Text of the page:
Peggle Nights: I got ths free but I did actually try it. I cleared the first two campaigns before hitting my boredom threshhold.

Farmville / Mafia Wars: I guess I had to try these out at some stage to see what the future of online gaming is going to be. Mean time to boredom: 5 minutes each. To be honest I only lasted that long because I was trying to figure out what was going on (or to be more accurate what was not going on). I am pleased to find that these time-wasters have no power over me but I am also utterly demoralised to realise that the enormous success of these games means we will see a whole lot more like them in the future.

Far Cry: In desperate need of some real gaming entertainment I fell back on an old reliable. Two memories came quickly back to me: i) This game is brilliant. ii) The checkpoint save system is brutally unfair. The latter point caused much frustration as my rusty FPS skills cause me to struggle. Eventually though I completed a full play through of the "Rebellion" level, quite possible my favourite level of any shooter ever. You spawn in a fortress and must make your way to the opposite end of a large island. In between a full scale war rages between mercenaries and mutants. The map is huge and your choices are very wide: You can walk, swim, drive or even avail of some handy hang-gliders to fly. You have a choice of coastal routes or you can try to work you way over the mountains. Whatever route you take you will find pockets of fighting which you can try to avoid or participate in as you see fit. The enemy AI is not the smartest and it does get annoying how readily both sides will abandon their personal conflict to attack you but nevertheless it remains a superb gaming achievement. This you-tube clip will give you some idea of the size of the level although the authors coastal driving route is not how I tackle this level at all. My favourite route involves hang gliders, flying foxes and swimming!

Operation Flashpoint, Dragon Rising (Demo). For me this is the stand-out game of this weekends Steam's sale but the seven euro price tag just exceeds my self proclaimed impulse purchase limit so I and trying the demo out to see whether or not I am really likely to play the full game.

In other news I have just acquired a new laptop. It is mainly intended for work but when specifying the machine I had one eye on the possiblity that I might want to play the odd game or two when away from home. Trying to balance the requirements of a business machine with the possiblity of playing games on it made for an interesting compromise - possibly worthy of a later post.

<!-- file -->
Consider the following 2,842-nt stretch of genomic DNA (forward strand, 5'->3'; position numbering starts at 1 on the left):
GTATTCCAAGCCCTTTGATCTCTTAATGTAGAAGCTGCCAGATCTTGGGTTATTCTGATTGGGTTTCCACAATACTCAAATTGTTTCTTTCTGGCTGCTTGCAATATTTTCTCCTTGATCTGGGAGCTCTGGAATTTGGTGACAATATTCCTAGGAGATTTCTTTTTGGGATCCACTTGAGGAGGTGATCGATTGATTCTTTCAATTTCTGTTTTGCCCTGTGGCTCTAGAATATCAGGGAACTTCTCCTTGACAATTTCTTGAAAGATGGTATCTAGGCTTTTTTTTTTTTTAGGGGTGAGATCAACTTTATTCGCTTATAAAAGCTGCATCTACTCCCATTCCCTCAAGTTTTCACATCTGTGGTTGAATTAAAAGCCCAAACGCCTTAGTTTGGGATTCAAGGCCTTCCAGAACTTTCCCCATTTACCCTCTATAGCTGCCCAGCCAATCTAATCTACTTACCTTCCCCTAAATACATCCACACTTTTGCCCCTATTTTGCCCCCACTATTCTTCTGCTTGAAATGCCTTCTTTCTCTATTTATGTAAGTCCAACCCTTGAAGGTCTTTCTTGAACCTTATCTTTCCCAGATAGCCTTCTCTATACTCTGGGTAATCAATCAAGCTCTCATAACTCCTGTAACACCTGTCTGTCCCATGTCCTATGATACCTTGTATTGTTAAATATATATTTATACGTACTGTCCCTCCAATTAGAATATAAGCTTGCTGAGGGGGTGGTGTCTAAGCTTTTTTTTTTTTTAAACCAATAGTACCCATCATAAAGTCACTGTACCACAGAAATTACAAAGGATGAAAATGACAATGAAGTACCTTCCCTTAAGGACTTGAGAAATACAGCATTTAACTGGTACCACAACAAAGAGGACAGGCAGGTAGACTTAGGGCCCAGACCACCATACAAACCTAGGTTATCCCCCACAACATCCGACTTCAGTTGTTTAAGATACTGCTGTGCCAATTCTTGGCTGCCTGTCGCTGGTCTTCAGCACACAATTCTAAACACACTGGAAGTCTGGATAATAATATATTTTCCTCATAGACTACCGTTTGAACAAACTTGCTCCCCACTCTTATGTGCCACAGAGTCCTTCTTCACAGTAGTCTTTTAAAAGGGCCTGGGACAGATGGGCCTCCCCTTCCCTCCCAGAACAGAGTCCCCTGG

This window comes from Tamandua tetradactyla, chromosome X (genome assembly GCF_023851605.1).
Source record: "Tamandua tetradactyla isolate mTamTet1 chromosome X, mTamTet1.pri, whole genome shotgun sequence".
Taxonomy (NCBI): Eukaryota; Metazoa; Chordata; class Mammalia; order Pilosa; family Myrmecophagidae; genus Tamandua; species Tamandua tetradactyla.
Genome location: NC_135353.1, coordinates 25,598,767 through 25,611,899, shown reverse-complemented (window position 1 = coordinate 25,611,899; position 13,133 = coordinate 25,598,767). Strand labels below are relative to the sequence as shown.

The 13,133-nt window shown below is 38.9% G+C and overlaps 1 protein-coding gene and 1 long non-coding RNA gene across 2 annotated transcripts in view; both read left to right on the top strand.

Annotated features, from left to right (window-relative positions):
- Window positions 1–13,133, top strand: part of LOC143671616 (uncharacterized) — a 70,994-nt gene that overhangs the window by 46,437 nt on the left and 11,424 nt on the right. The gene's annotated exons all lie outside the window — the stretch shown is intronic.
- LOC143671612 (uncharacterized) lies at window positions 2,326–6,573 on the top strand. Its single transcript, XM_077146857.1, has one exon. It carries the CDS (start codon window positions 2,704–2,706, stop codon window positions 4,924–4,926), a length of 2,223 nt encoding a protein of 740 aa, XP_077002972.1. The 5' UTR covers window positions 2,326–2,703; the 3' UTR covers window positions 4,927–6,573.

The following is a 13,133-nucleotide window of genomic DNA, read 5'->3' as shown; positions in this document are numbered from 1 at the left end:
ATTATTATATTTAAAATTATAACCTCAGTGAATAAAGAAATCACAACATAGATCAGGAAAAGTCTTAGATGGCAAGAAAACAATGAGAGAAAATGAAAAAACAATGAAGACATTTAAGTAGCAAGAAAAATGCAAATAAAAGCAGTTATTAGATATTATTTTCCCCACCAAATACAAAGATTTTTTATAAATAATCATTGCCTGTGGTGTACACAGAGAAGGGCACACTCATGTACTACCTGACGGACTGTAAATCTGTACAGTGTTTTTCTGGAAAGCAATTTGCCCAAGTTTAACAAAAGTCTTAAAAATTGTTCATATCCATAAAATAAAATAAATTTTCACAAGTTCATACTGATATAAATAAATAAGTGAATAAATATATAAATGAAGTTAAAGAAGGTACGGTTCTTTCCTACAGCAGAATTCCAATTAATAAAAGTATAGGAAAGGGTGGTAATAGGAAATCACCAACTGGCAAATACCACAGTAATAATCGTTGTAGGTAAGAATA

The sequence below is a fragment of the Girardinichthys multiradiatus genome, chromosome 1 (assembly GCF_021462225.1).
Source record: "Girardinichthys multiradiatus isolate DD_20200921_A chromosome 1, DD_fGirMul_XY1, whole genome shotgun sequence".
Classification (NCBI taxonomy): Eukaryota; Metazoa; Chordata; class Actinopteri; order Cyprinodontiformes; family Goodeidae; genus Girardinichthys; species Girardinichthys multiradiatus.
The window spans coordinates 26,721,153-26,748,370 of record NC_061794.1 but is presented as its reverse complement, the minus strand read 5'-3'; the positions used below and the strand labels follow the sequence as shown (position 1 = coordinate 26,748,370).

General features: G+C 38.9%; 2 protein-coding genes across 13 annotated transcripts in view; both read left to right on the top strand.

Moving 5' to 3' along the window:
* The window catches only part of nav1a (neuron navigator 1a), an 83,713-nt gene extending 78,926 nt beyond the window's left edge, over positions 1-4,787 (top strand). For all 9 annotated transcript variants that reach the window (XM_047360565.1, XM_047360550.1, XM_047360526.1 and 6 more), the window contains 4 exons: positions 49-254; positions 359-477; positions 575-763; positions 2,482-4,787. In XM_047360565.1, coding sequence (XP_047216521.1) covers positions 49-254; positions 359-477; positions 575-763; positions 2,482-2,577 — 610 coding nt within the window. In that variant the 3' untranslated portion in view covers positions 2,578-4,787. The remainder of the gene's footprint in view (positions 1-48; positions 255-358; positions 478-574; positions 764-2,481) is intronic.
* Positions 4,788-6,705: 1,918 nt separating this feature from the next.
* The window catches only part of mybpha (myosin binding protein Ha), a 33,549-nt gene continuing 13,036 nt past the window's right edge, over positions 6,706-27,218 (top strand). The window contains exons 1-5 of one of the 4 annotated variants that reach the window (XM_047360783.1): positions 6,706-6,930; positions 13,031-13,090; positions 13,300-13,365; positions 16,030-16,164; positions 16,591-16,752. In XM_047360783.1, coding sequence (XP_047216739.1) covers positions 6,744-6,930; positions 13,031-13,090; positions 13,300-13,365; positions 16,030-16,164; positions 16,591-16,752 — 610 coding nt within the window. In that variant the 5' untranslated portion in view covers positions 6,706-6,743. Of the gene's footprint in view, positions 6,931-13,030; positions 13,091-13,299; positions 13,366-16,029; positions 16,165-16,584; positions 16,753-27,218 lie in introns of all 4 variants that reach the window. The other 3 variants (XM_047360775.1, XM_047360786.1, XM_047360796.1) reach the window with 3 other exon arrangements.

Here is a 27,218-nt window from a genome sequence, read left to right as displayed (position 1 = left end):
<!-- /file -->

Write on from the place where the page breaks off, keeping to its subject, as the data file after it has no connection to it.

Monday, March 01, 2010

Spellforce: Probably the best tutorial I have ever played.

I like RPG games. I like RTS games. Spellforce offers an unusual combination of both so it was an easy call to buy the platinum edition of Spellforce  for less than €4 in Steam's weekend sale.

 
(spell force cover art copyright Phenomic / Jowood, Source Wikipedia)

The RTS phase of the game seems competently executed in the style of Age of Empires but I am not fully convinced that the RPG elements fit in though. Picture this: You hire workers to gather resources to build a town to recruit an army to hold off the dark hordes and finally march on their stronghold. Then after your mighty army has finally vanquished the Orcish threat you stumble across a odd looking chap with a question mark over his head who asks you to help him find his reading glasses. Its seems a bit incongruous to me but it is early days yet and I am only on the second map. Perhaps the wisdom of this marriage of styles will become clearer to me later.

Before I finish however I have to comment on the game's absolutely superb tutorial. In point of fact I think it may just be the best tutorial I have ever experienced in a game. It is a mini campaign  acting as  prelude to the game proper but it brings you step by step through all of the games key controls and commands. It manages to do this without losing your interest and allows just enough freedom to skip ahead or slow down so that you can absorb things at your own pace. It is quite lengthy, perhaps 2 hours in total but you can save and resume at any point. Even after the tutorial is finished you are given the choice of jumping straight into the game or continuing to explore the tutorial where some of the games finer points are explained.

Many otherwise excellent games get the tutorial wrong and RTS games being rather complicated are more prone to this than most. I believe I have yet to complete the tutorial for any Total War game without it breaking at some point. Well done to Phenomic for the terrific spellforce tutorial.